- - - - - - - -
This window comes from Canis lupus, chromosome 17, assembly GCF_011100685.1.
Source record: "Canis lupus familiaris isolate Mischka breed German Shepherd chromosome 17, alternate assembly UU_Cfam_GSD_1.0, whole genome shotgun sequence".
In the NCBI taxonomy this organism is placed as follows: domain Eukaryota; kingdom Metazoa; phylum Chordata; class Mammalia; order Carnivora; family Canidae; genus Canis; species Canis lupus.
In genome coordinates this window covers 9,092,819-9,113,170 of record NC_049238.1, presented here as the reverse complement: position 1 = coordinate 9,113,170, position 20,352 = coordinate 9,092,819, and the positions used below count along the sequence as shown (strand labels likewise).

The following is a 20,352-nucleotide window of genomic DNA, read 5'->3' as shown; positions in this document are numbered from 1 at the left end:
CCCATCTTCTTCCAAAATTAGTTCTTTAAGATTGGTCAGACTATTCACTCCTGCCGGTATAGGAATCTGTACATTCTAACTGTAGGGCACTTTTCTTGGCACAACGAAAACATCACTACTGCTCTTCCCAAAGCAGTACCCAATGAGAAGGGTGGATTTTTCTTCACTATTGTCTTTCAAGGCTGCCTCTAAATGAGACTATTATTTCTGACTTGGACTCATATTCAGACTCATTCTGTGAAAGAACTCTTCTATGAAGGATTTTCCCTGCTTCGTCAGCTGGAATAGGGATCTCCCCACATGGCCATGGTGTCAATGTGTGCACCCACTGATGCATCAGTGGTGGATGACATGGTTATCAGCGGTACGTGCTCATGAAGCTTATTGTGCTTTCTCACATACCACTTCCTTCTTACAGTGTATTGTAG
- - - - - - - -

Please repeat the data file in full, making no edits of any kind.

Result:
This window comes from Canis lupus, chromosome 17, assembly GCF_011100685.1.
Source record: "Canis lupus familiaris isolate Mischka breed German Shepherd chromosome 17, alternate assembly UU_Cfam_GSD_1.0, whole genome shotgun sequence".
In the NCBI taxonomy this organism is placed as follows: domain Eukaryota; kingdom Metazoa; phylum Chordata; class Mammalia; order Carnivora; family Canidae; genus Canis; species Canis lupus.
In genome coordinates this window covers 9,092,819-9,113,170 of record NC_049238.1, presented here as the reverse complement: position 1 = coordinate 9,113,170, position 20,352 = coordinate 9,092,819, and the positions used below count along the sequence as shown (strand labels likewise).

The following is a 20,352-nucleotide window of genomic DNA, read 5'->3' as shown; positions in this document are numbered from 1 at the left end:
CCCATCTTCTTCCAAAATTAGTTCTTTAAGATTGGTCAGACTATTCACTCCTGCCGGTATAGGAATCTGTACATTCTAACTGTAGGGCACTTTTCTTGGCACAACGAAAACATCACTACTGCTCTTCCCAAAGCAGTACCCAATGAGAAGGGTGGATTTTTCTTCACTATTGTCTTTCAAGGCTGCCTCTAAATGAGACTATTATTTCTGACTTGGACTCATATTCAGACTCATTCTGTGAAAGAACTCTTCTATGAAGGATTTTCCCTGCTTCGTCAGCTGGAATAGGGATCTCCCCACATGGCCATGGTGTCAATGTGTGCACCCACTGATGCATCAGTGGTGGATGACATGGTTATCAGCGGTACGTGCTCATGAAGCTTATTGTGCTTTCTCACATACCACTTCCTTCTTACAGTGTATTGTAG